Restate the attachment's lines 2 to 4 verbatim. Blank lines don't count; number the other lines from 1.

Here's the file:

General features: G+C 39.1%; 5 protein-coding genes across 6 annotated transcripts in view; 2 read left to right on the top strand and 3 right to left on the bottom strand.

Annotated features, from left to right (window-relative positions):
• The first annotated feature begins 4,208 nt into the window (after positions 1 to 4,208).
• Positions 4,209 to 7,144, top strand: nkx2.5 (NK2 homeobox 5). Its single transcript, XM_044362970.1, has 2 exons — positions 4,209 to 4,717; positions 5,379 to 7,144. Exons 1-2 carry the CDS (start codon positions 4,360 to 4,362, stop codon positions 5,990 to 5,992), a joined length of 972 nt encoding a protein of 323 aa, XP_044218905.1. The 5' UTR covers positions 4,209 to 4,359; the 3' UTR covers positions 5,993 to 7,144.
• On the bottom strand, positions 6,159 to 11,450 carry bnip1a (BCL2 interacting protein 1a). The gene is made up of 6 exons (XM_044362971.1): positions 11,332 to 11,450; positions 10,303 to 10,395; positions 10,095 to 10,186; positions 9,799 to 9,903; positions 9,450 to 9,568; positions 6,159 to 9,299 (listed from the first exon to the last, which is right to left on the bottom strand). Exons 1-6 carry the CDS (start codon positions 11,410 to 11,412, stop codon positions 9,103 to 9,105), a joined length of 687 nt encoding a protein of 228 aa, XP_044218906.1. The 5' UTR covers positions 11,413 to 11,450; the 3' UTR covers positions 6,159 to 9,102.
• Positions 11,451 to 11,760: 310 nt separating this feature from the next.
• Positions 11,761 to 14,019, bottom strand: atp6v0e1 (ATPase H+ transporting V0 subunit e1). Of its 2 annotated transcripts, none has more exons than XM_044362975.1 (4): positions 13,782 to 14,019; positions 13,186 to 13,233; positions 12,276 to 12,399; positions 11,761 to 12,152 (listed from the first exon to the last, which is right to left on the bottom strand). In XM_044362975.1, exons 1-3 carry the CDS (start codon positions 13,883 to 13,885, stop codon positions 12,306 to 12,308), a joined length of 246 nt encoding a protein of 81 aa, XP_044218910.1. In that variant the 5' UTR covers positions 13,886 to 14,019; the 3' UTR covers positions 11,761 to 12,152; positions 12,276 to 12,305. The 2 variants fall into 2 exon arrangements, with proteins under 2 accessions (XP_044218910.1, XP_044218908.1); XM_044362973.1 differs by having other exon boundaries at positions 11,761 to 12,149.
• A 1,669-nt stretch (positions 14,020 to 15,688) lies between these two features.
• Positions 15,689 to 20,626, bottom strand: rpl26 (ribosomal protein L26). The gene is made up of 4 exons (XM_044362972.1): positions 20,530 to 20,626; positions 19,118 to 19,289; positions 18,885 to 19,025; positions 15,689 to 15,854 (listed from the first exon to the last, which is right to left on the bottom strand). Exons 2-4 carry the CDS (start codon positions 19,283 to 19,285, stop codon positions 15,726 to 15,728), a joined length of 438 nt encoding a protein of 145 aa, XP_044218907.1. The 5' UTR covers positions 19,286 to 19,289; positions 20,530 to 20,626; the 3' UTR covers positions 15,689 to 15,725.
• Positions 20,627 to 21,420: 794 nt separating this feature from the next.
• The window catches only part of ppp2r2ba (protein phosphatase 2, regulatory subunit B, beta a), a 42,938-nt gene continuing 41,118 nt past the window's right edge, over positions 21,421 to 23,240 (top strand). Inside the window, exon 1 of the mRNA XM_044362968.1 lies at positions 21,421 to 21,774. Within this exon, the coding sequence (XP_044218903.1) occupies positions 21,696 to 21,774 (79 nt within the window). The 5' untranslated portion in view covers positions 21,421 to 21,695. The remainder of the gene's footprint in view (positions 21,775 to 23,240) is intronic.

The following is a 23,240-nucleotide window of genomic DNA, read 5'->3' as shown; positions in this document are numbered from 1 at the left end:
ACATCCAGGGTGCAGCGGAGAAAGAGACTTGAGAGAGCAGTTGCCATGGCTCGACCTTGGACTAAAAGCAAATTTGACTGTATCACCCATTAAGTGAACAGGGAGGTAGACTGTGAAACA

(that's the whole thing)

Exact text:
Annotated features, from left to right (window-relative positions):
• The first annotated feature begins 4,208 nt into the window (after positions 1 to 4,208).
• Positions 4,209 to 7,144, top strand: nkx2.5 (NK2 homeobox 5). Its single transcript, XM_044362970.1, has 2 exons — positions 4,209 to 4,717; positions 5,379 to 7,144. Exons 1-2 carry the CDS (start codon positions 4,360 to 4,362, stop codon positions 5,990 to 5,992), a joined length of 972 nt encoding a protein of 323 aa, XP_044218905.1. The 5' UTR covers positions 4,209 to 4,359; the 3' UTR covers positions 5,993 to 7,144.